Dachau – drum roll in the silent night – Dachau

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The double drums find the rhythm everywhere – even on cheese graters and garbage cans. The audience is thrilled

After the appearance of the “Double Drums” in the Ludwig-Thoma-Haus, it could well be that this year in the Dachau families not only flute and guitar are played under the Christmas tree, but also drums. Drums and Christmas – that may sound a bit inappropriate, but the two musicians Alexander Glöggler and Philip Jungk prove that this combination can be perfectly coherent. Under the motto “Groovin´Christmas – the X-mas Percussion Show”, the two Munich guys let their wooden sticks fly over the silvery glittering drums, so that the audience can hear a completely different version of “Jingle Bells” or “Silent Night”.

The stage on their show is filled with instruments from all over the world: the drums, of course, a huge marimba on the left and a vibraphone on the right. African drums, a gong, bells and xylophone also find space on the stage. In addition to a great deal of musical understanding and tact, the pieces therefore also require a well-developed choreography by the two musicians: they jump from one instrument to the next and back again without missing a single use. It's hard to believe that only two musicians act on the stage and not an entire orchestra.

But the duo also proves that it can be done without instruments: only through pantomime can the two drums play in the air, hit every note and after a few hits you suddenly see the non-existent instruments on the stage in front of you. In addition, they manage to produce wonderful tones with the most impossible utensils, sound melodies from aluminum ladders, lovely tones from a cheese grater, muffled rhythms from a garbage can, as you know them from the street. Not only do the numerous young drummers and drummers get musical inspiration from the audience, but also chefs, craftsmen and garbage collectors. Because who would have thought that a ladder could sound like a scale?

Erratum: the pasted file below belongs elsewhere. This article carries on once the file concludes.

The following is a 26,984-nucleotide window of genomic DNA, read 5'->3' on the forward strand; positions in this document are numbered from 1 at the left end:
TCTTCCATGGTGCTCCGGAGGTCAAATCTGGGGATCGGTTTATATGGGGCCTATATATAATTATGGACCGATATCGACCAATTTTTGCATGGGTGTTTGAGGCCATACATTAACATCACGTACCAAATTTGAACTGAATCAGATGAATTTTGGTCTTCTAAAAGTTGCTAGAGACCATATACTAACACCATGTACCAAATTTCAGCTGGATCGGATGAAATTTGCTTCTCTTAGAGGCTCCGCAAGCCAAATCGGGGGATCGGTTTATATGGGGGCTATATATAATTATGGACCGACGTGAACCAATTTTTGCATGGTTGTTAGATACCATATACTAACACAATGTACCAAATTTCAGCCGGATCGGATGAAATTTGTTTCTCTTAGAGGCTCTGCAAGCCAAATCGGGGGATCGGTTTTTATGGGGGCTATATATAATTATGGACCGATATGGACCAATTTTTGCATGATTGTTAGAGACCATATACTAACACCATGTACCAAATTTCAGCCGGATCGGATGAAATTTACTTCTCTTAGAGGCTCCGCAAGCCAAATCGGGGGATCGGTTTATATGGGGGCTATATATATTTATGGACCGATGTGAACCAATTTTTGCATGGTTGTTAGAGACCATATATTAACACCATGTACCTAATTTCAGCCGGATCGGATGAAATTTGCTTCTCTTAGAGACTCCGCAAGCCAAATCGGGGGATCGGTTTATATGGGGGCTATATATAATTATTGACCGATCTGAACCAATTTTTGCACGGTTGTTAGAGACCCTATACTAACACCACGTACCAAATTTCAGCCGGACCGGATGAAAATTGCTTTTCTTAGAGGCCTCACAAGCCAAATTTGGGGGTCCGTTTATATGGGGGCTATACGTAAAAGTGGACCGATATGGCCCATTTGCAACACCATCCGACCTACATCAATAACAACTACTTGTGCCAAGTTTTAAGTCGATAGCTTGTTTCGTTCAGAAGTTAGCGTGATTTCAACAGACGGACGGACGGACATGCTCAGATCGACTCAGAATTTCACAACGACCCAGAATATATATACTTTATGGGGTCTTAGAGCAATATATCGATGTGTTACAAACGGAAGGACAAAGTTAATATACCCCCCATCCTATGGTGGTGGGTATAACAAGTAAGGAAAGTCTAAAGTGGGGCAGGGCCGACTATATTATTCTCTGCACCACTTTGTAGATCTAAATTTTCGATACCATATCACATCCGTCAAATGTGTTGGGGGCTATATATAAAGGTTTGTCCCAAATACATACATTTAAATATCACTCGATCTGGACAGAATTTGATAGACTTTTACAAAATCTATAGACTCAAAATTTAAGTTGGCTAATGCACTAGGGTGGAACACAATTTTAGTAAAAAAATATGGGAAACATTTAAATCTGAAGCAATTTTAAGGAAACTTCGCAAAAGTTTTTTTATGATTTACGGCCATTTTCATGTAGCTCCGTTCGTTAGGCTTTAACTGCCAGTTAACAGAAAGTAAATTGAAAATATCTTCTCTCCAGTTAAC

You get lost in the stirring melodies of the percussion duo, sounds come and go, complement each other, blur, flow away. The drummers call it “a journey through the world of rhythm” and don't promise too much. Christmas items from Asia, Africa and South America are part of her program, as is a sleigh ride through Mongolia. With a so-called loop station, the two of them partially record themselves, stack different sounds on top of each other and thereby create a musical background. They experiment with music and even if one were initially skeptical about a violin bow that is guided over the vibraphone, one quickly realizes that it simply fits. But when Glöggler and Jungk reach for their drum sticks again, you realize that that's their element.

The two trained drummers chase the wooden sticks over the instrument at an incredible speed that makes you dizzy. So reindeer Rudolf and Santa Claus play a duel on the drums, whereby the wooden sticks are used to fight. The Christmas version of the rocky version of the “Zuckerfee” may not appear, but the mood definitely does. The two percussionists let off steam, the walls of the hall shake. And even non-connoisseurs of the drums recognize that there is a lot of technology behind the loud appearance.

How difficult it is to keep the rhythm can be felt by the audience in a hands-on activity in which you should clap simple-sounding rhythms. But after a few laps, most give up. Maybe then try it again on Christmas Eve under the Christmas tree, with a baking sheet and whisk like the “Double Drums”. Or maybe with a drum kit. Hopefully the candles on the tree were then particularly firmly clamped to the branches.

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